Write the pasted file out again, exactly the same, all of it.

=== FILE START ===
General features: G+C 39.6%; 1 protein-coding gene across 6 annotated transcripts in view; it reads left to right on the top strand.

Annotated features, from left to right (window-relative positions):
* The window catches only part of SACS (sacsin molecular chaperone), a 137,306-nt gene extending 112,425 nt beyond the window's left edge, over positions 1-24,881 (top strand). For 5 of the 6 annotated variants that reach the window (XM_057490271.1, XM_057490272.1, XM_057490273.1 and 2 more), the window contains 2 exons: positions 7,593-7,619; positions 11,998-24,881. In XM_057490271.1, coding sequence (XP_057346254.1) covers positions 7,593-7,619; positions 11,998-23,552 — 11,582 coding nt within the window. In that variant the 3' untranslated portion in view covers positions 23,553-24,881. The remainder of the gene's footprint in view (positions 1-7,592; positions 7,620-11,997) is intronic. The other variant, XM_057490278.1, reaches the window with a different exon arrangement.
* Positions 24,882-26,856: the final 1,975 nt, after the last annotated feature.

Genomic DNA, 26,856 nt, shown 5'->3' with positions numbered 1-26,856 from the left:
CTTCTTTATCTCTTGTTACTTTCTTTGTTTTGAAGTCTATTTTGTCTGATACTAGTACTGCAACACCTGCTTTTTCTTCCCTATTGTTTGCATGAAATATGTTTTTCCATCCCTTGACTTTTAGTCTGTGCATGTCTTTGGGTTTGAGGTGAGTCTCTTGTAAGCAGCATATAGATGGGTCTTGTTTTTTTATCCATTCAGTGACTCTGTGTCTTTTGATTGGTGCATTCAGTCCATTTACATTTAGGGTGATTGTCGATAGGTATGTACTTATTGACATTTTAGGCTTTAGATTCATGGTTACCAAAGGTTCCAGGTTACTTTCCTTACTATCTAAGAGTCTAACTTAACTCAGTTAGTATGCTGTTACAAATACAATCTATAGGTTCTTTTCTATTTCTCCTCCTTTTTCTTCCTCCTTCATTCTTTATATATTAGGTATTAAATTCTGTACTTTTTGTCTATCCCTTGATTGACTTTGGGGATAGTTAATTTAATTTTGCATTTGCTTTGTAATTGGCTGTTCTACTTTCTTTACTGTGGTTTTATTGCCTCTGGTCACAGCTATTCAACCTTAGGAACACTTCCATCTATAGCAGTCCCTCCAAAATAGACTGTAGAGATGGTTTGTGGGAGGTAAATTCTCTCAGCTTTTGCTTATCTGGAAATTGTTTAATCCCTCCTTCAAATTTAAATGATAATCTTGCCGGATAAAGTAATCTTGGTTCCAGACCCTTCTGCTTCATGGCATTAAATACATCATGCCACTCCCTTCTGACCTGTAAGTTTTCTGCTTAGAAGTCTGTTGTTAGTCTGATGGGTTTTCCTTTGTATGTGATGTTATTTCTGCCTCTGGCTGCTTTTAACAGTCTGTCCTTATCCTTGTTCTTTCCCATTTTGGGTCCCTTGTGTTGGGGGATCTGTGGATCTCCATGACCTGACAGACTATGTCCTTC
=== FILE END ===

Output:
General features: G+C 39.6%; 1 protein-coding gene across 6 annotated transcripts in view; it reads left to right on the top strand.

Annotated features, from left to right (window-relative positions):
* The window catches only part of SACS (sacsin molecular chaperone), a 137,306-nt gene extending 112,425 nt beyond the window's left edge, over positions 1-24,881 (top strand). For 5 of the 6 annotated variants that reach the window (XM_057490271.1, XM_057490272.1, XM_057490273.1 and 2 more), the window contains 2 exons: positions 7,593-7,619; positions 11,998-24,881. In XM_057490271.1, coding sequence (XP_057346254.1) covers positions 7,593-7,619; positions 11,998-23,552 — 11,582 coding nt within the window. In that variant the 3' untranslated portion in view covers positions 23,553-24,881. The remainder of the gene's footprint in view (positions 1-7,592; positions 7,620-11,997) is intronic. The other variant, XM_057490278.1, reaches the window with a different exon arrangement.
* Positions 24,882-26,856: the final 1,975 nt, after the last annotated feature.

Genomic DNA, 26,856 nt, shown 5'->3' with positions numbered 1-26,856 from the left:
CTTCTTTATCTCTTGTTACTTTCTTTGTTTTGAAGTCTATTTTGTCTGATACTAGTACTGCAACACCTGCTTTTTCTTCCCTATTGTTTGCATGAAATATGTTTTTCCATCCCTTGACTTTTAGTCTGTGCATGTCTTTGGGTTTGAGGTGAGTCTCTTGTAAGCAGCATATAGATGGGTCTTGTTTTTTTATCCATTCAGTGACTCTGTGTCTTTTGATTGGTGCATTCAGTCCATTTACATTTAGGGTGATTGTCGATAGGTATGTACTTATTGACATTTTAGGCTTTAGATTCATGGTTACCAAAGGTTCCAGGTTACTTTCCTTACTATCTAAGAGTCTAACTTAACTCAGTTAGTATGCTGTTACAAATACAATCTATAGGTTCTTTTCTATTTCTCCTCCTTTTTCTTCCTCCTTCATTCTTTATATATTAGGTATTAAATTCTGTACTTTTTGTCTATCCCTTGATTGACTTTGGGGATAGTTAATTTAATTTTGCATTTGCTTTGTAATTGGCTGTTCTACTTTCTTTACTGTGGTTTTATTGCCTCTGGTCACAGCTATTCAACCTTAGGAACACTTCCATCTATAGCAGTCCCTCCAAAATAGACTGTAGAGATGGTTTGTGGGAGGTAAATTCTCTCAGCTTTTGCTTATCTGGAAATTGTTTAATCCCTCCTTCAAATTTAAATGATAATCTTGCCGGATAAAGTAATCTTGGTTCCAGACCCTTCTGCTTCATGGCATTAAATACATCATGCCACTCCCTTCTGACCTGTAAGTTTTCTGCTTAGAAGTCTGTTGTTAGTCTGATGGGTTTTCCTTTGTATGTGATGTTATTTCTGCCTCTGGCTGCTTTTAACAGTCTGTCCTTATCCTTGTTCTTTCCCATTTTGGGTCCCTTGTGTTGGGGGATCTGTGGATCTCCATGACCTGACAGACTATGTCCTTC